In this photo are the beads I made at Apprentice Weekend – I was trying for Cylindrical Pentagonal Anglo-Saxon beads – dated 555 to 650 – about 10mm diameter, and the length is 10mm or longer – some quite a bit longer. The colors found historically were white, red, yellow, and greyish blue. This classification is from Glass Beads from Anglo-Saxon Graves.

The 6 beads on the left are “perfect” – within my understanding of the historical specifications. The group of 10 beads next to it are flawed in some way – the diameter is too big, the pentagonal shape is too uneven, or the color is wrong. (I don’t have any greyish blue glass) However, these beads are usable, just not top quality.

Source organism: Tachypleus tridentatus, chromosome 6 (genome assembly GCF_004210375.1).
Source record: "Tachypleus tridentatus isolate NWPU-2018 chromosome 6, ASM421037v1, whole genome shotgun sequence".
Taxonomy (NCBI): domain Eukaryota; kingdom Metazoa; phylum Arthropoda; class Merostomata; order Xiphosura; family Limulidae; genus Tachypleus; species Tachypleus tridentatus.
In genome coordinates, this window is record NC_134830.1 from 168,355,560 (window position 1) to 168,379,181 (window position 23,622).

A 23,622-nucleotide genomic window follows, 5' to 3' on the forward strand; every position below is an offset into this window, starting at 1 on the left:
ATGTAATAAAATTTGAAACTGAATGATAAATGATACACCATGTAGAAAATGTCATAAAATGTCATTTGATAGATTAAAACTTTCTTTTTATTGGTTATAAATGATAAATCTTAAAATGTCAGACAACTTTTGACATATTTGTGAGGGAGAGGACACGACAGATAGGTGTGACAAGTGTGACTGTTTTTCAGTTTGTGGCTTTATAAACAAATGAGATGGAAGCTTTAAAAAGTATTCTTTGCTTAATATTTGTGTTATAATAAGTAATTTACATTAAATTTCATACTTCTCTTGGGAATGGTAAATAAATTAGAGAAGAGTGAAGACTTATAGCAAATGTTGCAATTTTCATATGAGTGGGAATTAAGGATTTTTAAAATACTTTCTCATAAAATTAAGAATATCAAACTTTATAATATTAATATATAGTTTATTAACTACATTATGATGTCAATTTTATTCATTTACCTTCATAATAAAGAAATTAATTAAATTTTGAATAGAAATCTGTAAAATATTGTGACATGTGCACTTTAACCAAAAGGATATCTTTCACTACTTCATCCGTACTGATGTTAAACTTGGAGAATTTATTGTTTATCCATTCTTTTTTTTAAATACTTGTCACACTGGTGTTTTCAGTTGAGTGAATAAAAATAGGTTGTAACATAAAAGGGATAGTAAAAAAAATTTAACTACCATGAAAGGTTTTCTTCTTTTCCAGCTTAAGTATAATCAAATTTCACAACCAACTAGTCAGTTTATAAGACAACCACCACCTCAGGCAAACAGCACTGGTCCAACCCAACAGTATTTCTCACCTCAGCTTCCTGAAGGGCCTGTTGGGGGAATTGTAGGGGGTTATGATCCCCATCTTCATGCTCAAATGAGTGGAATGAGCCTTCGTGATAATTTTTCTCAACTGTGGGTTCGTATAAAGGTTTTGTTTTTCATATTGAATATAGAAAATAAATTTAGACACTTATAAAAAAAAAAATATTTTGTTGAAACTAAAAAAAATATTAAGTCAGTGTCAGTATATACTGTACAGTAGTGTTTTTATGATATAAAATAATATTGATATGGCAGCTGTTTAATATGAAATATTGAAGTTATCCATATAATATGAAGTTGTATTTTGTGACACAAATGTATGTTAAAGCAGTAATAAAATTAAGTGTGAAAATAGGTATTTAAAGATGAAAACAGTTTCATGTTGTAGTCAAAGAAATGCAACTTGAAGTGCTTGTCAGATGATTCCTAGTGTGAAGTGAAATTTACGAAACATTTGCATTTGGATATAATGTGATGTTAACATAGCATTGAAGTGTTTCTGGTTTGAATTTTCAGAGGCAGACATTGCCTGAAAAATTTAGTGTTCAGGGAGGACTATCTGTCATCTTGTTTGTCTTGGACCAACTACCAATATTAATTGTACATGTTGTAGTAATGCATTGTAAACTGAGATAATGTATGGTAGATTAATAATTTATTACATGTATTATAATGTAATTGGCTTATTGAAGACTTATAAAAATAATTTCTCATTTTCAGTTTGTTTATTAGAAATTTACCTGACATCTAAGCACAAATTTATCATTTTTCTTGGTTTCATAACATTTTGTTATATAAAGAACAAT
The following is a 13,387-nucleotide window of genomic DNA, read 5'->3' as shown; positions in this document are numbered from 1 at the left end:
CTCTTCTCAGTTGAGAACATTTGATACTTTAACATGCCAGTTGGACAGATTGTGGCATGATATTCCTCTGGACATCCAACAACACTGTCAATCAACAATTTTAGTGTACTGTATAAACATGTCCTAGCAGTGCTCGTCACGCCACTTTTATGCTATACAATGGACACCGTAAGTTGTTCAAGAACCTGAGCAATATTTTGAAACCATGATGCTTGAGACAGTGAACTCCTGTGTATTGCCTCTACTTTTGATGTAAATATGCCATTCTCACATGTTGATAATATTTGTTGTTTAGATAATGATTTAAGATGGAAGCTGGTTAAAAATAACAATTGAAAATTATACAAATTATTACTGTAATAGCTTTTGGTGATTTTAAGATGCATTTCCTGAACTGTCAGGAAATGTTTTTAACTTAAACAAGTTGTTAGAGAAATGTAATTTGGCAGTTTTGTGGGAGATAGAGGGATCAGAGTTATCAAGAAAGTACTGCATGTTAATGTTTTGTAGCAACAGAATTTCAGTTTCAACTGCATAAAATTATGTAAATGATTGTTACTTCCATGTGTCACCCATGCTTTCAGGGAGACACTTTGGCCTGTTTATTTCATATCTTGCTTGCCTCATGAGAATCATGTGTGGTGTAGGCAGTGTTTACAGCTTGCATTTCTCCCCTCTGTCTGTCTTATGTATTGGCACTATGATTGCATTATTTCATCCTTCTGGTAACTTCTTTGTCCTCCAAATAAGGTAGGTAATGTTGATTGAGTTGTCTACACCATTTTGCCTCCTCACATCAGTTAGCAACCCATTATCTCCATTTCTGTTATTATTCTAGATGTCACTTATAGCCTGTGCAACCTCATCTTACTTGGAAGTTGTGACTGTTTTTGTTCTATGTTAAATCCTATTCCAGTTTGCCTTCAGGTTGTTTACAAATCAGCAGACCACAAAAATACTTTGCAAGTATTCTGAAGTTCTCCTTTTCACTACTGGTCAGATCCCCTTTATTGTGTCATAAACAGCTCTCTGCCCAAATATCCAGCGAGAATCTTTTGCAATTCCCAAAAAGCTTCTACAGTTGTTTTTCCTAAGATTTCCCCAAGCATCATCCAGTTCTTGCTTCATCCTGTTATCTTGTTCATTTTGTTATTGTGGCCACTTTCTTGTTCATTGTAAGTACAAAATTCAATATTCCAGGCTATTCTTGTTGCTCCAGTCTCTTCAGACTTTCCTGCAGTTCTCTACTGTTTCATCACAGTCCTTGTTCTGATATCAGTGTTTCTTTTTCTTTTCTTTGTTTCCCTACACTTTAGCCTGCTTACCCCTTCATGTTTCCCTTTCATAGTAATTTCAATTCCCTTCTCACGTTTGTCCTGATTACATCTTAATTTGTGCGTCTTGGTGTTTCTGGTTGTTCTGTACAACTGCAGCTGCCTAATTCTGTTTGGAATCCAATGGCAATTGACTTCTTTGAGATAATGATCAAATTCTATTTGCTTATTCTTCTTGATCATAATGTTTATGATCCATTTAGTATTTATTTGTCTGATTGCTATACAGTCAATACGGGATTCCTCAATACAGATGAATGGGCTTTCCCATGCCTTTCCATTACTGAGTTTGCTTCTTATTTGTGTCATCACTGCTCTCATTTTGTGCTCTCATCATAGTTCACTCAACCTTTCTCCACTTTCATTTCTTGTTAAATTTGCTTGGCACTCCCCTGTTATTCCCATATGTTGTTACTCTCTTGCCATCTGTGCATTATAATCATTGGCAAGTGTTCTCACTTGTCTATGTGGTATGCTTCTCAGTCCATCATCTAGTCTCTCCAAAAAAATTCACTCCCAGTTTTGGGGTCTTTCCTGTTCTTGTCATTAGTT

The 4 white beads at the bottom of the photo are deeply flawed. I smoked the glass on some, and the pentagonal shape is really off on some of them, as well, I hadn’t figured out the trick for nice ends yet. (Yes, I started with white that day.) These go into “don’t do this” demo category, or as beads for preschoolers. (When they chances are high they will break or lose the beads, no real point is using the best quality.)

The tiny red bead off to the side isn’t flawed, I just haven’t looked up what is the appropriate time/place for it’s size – shape – color.


Brugmann, Birte. 2004. Glass beads from early Anglo-Saxon graves: a study on the provenance and chronology of glass beads from early Anglo-Saxon graves, based on visual examination. Oxford: Oxbow.

You can download the data table from this book, which is stored there since it is too large for publication in any other fashion. You may have to make a log in first, and then try the link again.